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Francoeur turns unusual assist against A's

Francoeur turns unusual assist against A's

Francoeur turns unusual assist against A's
OAKLAND -- Royals right fielder Jeff Francoeur was well-armed and on target on Wednesday afternoon, pulling off a rarity.

Francoeur startled Michael Taylor by throwing him out at first base -- yes, first base -- after the A's rookie seemed to have lined a single into right field in the second inning.

But Francoeur fielded the ball on the first bounce and whipped a throw to first baseman Eric Hosmer. Instead of getting his second Major League hit, Taylor was the third out of the inning. Welcome to the big leagues, kid.

"I knew it was going to be a close play," Taylor said. "I hit it and knew I hit it right at him. I took off and it hopped right to him, and he made a strong throw. It was a great play. He did everything he was supposed to do, and I did what I was supposed to do, and he came out on top."

It was the first time a Royals right fielder had thrown out a runner at first base since at least 1974, which is as far back as could be determined. The A's Ryan Sweeney was the last right fielder in the American League to pull off the feat, just last season.

It wasn't a first for Francoeur, however, who did it in his National League days.

"I did it one time before in my career, against Mat Latos in San Diego. He's a pitcher, though, so that probably doesn't count," Francoeur said. "This is definitely the first position player ever. I wasn't even thinking about it. The ball was just laced at me with the perfect hop, and you've got to give Hoz a lot of credit, too, because he saw how hard I was charging and he just ran right to the bag and I just let it go. You kind of feel bad because you do it to a guy in his fourth game in the big leagues, but hey, that was really, really fun."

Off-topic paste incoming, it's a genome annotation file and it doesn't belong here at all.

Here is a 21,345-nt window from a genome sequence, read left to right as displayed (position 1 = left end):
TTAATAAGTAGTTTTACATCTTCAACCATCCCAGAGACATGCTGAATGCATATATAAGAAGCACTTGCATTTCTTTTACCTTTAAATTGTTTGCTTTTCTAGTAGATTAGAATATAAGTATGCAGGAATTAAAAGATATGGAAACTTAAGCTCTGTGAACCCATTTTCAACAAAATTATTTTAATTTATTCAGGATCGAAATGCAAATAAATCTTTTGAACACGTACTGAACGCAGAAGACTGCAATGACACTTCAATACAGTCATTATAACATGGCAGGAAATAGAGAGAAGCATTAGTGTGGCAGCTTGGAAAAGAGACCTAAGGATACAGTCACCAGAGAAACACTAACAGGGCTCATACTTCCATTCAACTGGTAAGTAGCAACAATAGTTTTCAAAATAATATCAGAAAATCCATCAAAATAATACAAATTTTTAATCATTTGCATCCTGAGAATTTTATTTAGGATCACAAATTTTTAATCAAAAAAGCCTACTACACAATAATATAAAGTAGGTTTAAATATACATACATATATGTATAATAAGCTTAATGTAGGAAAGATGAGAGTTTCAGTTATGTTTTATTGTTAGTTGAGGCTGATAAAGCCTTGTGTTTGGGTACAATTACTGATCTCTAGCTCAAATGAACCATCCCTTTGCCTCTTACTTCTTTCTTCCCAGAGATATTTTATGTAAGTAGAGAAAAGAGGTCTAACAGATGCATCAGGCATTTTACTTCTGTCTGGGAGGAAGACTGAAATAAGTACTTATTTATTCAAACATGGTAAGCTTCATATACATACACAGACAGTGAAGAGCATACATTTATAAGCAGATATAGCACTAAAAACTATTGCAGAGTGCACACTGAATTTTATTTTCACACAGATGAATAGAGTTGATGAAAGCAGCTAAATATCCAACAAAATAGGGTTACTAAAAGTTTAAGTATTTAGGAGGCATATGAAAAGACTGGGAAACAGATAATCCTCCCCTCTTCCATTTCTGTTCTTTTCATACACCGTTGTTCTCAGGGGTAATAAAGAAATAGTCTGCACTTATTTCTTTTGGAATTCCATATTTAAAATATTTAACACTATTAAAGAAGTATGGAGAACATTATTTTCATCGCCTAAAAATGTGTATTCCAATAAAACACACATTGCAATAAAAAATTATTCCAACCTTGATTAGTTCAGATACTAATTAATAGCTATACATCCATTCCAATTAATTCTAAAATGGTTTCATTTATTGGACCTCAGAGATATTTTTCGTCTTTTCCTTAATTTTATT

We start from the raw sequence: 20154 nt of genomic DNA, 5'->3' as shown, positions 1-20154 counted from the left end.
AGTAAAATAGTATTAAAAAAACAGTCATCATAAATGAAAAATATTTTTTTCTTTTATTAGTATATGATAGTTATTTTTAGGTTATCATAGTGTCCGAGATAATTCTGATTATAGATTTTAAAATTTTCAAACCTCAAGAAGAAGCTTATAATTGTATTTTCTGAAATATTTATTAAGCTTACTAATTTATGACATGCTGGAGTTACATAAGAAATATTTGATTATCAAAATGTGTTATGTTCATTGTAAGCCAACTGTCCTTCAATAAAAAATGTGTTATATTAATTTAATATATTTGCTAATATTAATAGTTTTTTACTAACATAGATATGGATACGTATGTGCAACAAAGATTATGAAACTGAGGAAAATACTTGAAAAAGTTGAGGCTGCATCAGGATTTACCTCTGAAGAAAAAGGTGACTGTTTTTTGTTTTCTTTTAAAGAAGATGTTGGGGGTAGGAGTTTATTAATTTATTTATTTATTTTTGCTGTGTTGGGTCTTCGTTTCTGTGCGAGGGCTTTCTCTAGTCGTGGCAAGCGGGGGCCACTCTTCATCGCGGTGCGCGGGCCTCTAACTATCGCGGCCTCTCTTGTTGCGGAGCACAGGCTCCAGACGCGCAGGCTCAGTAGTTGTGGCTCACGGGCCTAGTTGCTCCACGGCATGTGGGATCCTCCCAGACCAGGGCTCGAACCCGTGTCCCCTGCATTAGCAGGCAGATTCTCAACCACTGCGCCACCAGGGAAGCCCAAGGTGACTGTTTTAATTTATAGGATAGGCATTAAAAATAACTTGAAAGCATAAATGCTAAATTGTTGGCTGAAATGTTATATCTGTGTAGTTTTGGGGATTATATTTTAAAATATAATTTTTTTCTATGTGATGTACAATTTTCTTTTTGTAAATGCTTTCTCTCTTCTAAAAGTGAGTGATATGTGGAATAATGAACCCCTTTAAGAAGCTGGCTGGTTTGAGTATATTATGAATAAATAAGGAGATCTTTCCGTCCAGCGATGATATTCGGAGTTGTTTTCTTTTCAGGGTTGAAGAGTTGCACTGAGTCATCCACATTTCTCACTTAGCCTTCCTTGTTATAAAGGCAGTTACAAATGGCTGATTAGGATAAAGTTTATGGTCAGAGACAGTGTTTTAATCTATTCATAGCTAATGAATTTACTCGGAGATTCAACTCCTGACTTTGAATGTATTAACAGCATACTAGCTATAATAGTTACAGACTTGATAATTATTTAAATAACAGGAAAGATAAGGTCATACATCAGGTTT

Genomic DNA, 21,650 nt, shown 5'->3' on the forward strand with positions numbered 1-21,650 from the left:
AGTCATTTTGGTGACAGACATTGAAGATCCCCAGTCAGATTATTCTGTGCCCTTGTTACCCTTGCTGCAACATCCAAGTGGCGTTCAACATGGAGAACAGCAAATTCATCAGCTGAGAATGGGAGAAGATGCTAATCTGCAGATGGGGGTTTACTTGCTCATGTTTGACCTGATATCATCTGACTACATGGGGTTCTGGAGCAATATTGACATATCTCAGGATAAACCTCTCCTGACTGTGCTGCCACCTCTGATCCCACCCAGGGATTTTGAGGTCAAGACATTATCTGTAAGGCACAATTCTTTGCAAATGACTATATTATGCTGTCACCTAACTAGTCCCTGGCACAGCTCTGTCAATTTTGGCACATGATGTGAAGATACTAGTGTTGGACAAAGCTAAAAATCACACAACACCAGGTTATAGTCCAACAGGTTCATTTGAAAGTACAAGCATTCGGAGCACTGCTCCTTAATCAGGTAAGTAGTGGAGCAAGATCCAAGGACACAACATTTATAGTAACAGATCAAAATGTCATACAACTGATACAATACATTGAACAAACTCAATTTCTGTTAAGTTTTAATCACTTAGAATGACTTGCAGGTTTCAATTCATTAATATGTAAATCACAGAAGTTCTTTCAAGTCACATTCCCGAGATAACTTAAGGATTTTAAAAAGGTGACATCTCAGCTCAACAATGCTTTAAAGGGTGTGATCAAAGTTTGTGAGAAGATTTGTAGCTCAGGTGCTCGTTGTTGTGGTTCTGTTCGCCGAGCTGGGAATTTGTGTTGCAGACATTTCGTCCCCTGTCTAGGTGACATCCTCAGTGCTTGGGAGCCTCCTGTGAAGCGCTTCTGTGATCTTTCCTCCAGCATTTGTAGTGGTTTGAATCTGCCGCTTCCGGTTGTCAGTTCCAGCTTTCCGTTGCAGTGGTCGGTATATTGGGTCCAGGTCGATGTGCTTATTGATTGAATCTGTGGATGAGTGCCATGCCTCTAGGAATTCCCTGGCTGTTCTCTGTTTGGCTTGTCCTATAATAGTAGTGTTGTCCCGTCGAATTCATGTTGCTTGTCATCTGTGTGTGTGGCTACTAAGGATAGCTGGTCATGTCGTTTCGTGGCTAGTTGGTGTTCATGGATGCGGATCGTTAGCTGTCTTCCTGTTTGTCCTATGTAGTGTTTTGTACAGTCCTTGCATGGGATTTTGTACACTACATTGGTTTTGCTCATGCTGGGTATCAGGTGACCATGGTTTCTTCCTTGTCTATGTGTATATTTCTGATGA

It's a real rarity in the AL where pitchers don't bat. This was just the fifth time since 1974 that a 9-3 play has been recorded in the AL. It's happened 31 times in the NL, presumably often with pitchers as the targets.

The other AL right fielders to pull it off: Bernie Carbo of the Brewers on June 18, 1976, against the A's Phil Garner; Harold Baines of the White Sox on Sept. 9, 1984, against the Angels' Rob Wilfong; Orlando Merced of the Blue Jays on May 5, 1997, against the Tigers' Jody Reed, and Sweeney of the A's on July 2, 2010, against the Indians' Mike Redmond.

Garner is now a special advisor to the A's and is an extra coach during September. So he was in the dugout for a little déjà vu.

Hosmer alertly covered first base despite the apparent safe hit.

"I just turned around and saw Frenchy charging pretty hard at it," Hosmer said. "He was telling me when we were in Toronto and [catcher Jose] Molina came up, to watch out for it. And in Interleague, for the pitchers. So I had it in the back of my mind. It was a pretty cool play -- the highlight of the day."

That was only Francoeur's second assist of the game. In the first inning, he ran down Coco Crisp's double along the right-field line and threw to second baseman Johnny Giavotella. He relayed the ball to catcher Salvador Perez who turned off-balance and was bowled over by Jemile Weeks, trying to score from first base.

"There was nowhere for me to slide. The only way to get to the plate, really, was to go on top of him," Weeks said.

Perez held the ball for the out, but he was stunned by the collision and was tended for a few minutes by Royals head athletic trainer Nick Kenney. Finally, Perez was deemed OK to continue.

"He stayed in the game, he's a very tough kid," Royals starter Bruce Chen said. "Not only is he going to be good, but he has a lot of heart when he plays."

The two assists gave Francoeur 15 for the season, boosting the Royals' outfield total to a Major League high of 48.

The 9-3 to nail Taylor, though, was one of the season's top moments.

"If there's someone in the league that's going to do it, it's Francoeur," A's manager Bob Melvin said. "Taylor hit it hard, he was running hard."

Dick Kaegel is a reporter for MLB.com. This story was not subject to the approval of Major League Baseball or its clubs.

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